Some traditional network operators claim that open access (unbundling or WBA) is not necessary to establish competition, since subscribers are free to choose any over-the-top service they like. Sounds crazy, buy maybe it can be made to work.
The familiar 3 layer model (passive, active, services) can be extended by splitting the lowest and the highest levels:
- Layer 0: trenches, ducts, PoPs
- Layer 1: fiber
- Layer 2: equipment
- Layer 3: access services
- Layer 4: value-added over-the-top (OTT) services
Both at the lower end and at the higher end, this raises problems: natural monopoly and net neutrality, respectively.
Few people will maintain that multiple fiber networks can be laid in a financially viable way. You don't want to build a complete network for a 50% (or even 33%) maximum penetration. Hence, the natural monopoly.
Also, few people see OTT as a viable model for competition. They want open access at layer 1, 2 or 3. The trouble is: the network owner competes with the OTT players, but has all the goodies (billing relation, presence and location information). OTT players have one big asset only: brand name. Hence the net neutrality issue.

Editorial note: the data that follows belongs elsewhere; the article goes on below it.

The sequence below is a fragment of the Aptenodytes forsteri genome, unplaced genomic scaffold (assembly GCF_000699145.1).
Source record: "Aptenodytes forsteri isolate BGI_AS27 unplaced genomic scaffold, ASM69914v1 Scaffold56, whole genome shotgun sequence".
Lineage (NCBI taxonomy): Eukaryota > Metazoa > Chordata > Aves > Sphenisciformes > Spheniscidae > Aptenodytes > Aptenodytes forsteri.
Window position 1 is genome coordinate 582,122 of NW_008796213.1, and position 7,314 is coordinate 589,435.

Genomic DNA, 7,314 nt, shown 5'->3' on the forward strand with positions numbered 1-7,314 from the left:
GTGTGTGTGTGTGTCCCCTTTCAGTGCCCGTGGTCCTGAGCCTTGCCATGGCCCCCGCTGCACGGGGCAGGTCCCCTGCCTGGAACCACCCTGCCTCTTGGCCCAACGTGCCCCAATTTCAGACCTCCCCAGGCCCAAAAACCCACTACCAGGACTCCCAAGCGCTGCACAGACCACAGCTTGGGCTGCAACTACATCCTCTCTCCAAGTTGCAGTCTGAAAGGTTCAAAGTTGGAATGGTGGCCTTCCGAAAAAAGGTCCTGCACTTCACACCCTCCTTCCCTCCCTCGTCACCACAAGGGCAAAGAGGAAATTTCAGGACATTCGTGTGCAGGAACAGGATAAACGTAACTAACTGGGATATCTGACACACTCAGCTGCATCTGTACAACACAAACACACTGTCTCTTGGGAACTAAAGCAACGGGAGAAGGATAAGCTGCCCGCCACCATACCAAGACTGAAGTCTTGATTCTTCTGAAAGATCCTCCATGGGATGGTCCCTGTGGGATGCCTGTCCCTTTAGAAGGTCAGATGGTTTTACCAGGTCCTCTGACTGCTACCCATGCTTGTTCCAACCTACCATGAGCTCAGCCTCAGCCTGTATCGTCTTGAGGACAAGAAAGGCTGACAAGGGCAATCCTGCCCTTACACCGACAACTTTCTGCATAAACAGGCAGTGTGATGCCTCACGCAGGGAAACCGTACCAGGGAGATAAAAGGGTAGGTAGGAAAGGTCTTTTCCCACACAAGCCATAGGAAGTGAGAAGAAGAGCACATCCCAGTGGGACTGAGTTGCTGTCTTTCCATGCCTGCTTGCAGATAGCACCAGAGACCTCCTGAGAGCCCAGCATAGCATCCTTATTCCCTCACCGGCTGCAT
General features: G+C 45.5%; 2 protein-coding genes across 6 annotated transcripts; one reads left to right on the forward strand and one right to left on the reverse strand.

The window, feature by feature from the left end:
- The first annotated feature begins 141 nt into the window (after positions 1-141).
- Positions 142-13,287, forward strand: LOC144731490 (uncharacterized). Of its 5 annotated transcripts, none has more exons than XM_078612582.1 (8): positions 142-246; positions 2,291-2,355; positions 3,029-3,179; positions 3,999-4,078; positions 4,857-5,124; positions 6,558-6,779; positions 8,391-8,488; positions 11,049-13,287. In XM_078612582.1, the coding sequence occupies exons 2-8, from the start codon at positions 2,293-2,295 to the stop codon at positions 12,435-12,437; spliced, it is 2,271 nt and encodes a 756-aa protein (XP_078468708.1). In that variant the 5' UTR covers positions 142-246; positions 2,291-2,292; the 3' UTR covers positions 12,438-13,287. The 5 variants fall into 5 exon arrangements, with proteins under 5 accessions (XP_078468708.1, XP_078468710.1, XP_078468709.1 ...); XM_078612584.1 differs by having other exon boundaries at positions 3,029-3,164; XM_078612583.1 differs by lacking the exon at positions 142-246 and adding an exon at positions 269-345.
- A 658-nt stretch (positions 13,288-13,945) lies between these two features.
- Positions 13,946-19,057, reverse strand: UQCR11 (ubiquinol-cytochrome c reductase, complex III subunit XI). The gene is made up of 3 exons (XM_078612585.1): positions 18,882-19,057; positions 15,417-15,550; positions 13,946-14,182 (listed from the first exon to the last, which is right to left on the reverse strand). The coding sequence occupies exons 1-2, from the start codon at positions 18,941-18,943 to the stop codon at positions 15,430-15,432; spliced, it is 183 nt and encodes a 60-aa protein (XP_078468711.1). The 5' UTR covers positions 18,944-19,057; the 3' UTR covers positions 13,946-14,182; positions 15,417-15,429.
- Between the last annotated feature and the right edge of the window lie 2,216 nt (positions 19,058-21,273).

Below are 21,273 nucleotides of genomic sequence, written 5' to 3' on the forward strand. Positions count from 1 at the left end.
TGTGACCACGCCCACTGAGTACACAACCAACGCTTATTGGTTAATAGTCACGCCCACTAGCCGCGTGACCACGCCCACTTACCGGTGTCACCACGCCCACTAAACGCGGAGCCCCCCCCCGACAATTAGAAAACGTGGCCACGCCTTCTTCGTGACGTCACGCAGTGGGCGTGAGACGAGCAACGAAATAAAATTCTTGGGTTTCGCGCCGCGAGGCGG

Suppose the natural monopoly would lead to a single vertically integrated network, with competition played out only at the OTT layer, then net neutrality issues can be resolved by prohibiting the network operator of providing any value-added services (VAS) - just basic Internet access, which is not a VAS but a basic access service (although business providers usually describe it as a VAS). In other words, a monopoly operator should be prohibited to provide any broadcast, video or voice services. Or spin-off the services devision; not Internet access, but just the VAS and content services.